02/05/2005 - and 9, 11, 14, 17, 19, 24, 26 February, 4, 8 March 2005
Wolfgang Amadeus Mozart: La Clemenza di Tito
Paul Nilon (Tito), Emma Bell (Vitellia), Sally Matthews (Servilia), Sarah Connolly (Sesto), Stephanie Marshall (Annio), Neal Davies (Publio)
Roland Böer (conductor), David McVicar (director)
ENO Chorus and Orchestra
Some people aren't sure whether La Clemenza di Tito is any good. It was commissioned by restive aristocrats for the coronation in Prague in 1791 of Leopold II of Bohemia, and its libretto, adapted by Lorenzo Da Ponte's friend Caterino Mazzolà from one of Metastasio's, makes the unsubtle point that a ruler shouldn't alienate his friends and should watch his back. Many feel that Mozart's operas are only as good as their librettists and that the musical drama of La Clemenza di Tito is nowhere as sophisticated as that of the Da Ponte operas; on the other hand, there are no singers' show-pieces as there are in Mozart's early court works like Mitridate and Idomeneo. But the opera is, at least, coherent in action and emotion -- in spite of a superficial resemblance to Boris Godunov in its depiction of monarchy on the verge of tyranny -- and there are old-fashioned da capo arias that are almost Handelian in their expressiveness and intensity.
David McVicar's production acknowledges the Roman setting by replacing the people (the chorus, who sing from the pit) with a sinister praetorian guard who seem to represent the impulse to Stalinist pseudo-legalism that covers arbitrariness. McVicar and the designer Yannis Thavoris otherwise concentrate more on the abstractions of power, formal gestures and louring walls, and McVicar succeeds in making the emotions of the individuals involved into the substance of the drama. The overall effect is, strikingly, romantic rather than classical, something like Bellini or Rossini's historical dramas without the fioritura.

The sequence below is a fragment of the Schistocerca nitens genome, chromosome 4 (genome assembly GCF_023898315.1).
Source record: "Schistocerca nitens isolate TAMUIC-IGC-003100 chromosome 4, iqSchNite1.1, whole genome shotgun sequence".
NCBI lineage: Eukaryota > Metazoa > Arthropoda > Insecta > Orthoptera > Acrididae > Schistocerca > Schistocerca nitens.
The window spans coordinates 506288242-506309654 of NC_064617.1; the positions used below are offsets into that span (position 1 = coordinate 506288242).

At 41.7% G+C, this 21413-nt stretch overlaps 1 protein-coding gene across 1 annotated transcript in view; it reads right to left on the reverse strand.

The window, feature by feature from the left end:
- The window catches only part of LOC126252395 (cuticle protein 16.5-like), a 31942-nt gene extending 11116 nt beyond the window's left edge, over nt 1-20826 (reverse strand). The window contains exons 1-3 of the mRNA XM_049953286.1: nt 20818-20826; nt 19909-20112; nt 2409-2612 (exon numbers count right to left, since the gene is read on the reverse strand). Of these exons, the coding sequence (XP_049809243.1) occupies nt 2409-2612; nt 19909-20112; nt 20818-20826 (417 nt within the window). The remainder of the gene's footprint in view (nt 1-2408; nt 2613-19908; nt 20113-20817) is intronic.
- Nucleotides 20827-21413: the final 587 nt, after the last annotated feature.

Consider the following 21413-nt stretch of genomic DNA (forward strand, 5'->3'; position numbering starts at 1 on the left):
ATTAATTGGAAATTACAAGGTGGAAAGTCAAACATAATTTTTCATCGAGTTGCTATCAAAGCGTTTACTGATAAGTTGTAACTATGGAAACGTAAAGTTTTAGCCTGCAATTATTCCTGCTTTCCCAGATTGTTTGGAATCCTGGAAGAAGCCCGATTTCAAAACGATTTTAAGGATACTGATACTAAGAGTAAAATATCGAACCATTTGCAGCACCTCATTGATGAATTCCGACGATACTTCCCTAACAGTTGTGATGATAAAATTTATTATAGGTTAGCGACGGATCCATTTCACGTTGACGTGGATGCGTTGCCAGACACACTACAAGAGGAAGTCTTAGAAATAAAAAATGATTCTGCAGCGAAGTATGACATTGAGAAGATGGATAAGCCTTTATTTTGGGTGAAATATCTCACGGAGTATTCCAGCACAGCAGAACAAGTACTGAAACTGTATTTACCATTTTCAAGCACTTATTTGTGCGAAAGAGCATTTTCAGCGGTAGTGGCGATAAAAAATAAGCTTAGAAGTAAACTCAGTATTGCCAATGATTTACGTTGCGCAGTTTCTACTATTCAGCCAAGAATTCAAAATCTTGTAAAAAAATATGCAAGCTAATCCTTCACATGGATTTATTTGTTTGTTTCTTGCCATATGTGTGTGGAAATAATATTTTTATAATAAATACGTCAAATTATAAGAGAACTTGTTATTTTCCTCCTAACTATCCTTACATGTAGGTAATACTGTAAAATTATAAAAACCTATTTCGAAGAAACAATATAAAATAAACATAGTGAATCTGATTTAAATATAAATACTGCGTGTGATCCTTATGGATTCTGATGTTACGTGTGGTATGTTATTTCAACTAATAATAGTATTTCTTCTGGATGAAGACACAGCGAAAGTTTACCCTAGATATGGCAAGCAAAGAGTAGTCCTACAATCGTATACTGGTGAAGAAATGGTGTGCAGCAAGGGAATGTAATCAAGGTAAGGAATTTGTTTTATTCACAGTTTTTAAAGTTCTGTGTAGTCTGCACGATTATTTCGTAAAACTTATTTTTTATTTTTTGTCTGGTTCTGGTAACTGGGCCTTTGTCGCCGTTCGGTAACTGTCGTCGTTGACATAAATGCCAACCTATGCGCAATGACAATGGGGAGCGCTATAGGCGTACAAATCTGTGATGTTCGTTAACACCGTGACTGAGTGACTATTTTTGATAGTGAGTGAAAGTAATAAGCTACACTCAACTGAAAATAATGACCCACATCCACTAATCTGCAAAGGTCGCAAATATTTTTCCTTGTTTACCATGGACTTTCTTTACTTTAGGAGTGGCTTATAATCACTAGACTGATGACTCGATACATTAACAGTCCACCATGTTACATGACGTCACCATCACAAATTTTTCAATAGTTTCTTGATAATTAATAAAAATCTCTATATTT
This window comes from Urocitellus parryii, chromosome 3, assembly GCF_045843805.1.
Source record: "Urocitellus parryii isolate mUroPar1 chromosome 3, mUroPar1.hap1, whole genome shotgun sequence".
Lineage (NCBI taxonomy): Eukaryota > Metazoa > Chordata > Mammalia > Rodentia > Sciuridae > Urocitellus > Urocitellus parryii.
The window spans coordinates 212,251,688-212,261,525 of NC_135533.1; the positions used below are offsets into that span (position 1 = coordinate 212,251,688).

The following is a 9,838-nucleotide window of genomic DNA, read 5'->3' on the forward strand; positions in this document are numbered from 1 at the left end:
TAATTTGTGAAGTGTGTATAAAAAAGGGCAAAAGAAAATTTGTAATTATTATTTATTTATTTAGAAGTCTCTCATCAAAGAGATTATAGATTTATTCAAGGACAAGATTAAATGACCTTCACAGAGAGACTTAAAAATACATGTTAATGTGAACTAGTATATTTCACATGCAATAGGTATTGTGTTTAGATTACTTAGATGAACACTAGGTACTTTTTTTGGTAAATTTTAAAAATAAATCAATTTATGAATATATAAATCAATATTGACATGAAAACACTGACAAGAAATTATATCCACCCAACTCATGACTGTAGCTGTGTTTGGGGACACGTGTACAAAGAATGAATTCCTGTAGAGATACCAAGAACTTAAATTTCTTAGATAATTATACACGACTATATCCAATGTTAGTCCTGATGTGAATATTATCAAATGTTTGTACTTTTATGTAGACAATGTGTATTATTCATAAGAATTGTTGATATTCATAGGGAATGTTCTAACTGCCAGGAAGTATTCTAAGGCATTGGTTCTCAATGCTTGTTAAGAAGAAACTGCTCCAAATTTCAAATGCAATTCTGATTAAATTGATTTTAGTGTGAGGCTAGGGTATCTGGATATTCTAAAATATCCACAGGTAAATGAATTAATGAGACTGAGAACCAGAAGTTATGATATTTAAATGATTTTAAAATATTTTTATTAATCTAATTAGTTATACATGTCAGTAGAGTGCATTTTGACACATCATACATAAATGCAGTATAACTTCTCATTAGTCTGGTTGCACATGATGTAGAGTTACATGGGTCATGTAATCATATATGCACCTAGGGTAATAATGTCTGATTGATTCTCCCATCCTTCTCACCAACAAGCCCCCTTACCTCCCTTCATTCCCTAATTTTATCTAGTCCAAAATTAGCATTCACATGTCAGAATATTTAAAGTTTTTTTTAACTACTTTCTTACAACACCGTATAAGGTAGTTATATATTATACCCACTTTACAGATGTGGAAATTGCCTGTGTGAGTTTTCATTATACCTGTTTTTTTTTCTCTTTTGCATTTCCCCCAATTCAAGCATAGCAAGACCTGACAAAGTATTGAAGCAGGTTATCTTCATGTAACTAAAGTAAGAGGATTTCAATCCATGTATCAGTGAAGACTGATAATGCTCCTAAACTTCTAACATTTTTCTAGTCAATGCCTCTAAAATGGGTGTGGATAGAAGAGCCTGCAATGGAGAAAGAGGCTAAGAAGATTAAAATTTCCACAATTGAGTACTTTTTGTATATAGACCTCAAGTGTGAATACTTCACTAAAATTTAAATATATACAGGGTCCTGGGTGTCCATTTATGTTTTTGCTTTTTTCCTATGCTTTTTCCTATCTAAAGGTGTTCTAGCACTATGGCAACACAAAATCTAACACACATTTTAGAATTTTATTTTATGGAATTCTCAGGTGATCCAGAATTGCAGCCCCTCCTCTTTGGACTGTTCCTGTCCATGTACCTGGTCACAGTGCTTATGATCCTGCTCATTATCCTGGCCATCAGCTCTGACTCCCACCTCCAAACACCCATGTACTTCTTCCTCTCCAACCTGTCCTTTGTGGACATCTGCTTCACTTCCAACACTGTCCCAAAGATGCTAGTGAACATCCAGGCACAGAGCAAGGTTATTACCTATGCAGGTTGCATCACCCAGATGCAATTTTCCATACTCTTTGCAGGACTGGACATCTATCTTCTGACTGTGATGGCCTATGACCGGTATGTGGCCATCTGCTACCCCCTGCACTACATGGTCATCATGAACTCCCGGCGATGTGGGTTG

A fine cast, most of them with track records in Handel opera, sang beautifully, although not every voice would necessarily to be every canary fancier's taste. Sarah Connolly was vocally heroic and visually Byronic as Sesto, the tormented friend of the emperor who, besotted with the deranged Vitellia, leads a revolt against him. Emma Bell was terrifying as Vitellia, perhaps the first role that has given her the chance to let rip with passion. Sally Matthews as Servilia, Sesto's sister, sounded in much better voice than last summer at Glyndebourne. Stephanie Marshall was a touch hard edged as Annio, Sesto's buddy, but she and Matthews were a sweet pair of ingénue lovers.
Paul Nilon as Tito looked miserable throughout, understandably with Neal Davies' heavy Publio and his insect-like praetorian guard threatening him all the time. For this Tito, the final act of clemency, forgiving Sesto for his rebellion and Vitellia for inciting it, was the result of a process that was visible throughout the course of the opera. Nilon's voice is distinctive, and his singing was superb.
Roland Böer, in his first impressive appearance at the ENO, directed the orchestra in a performance that made a full case for the dramatic power and overall musical quality of the opera. The audience overcame any expectations of marginal Mozart and was as enthusiastic as any since the ENO reopened.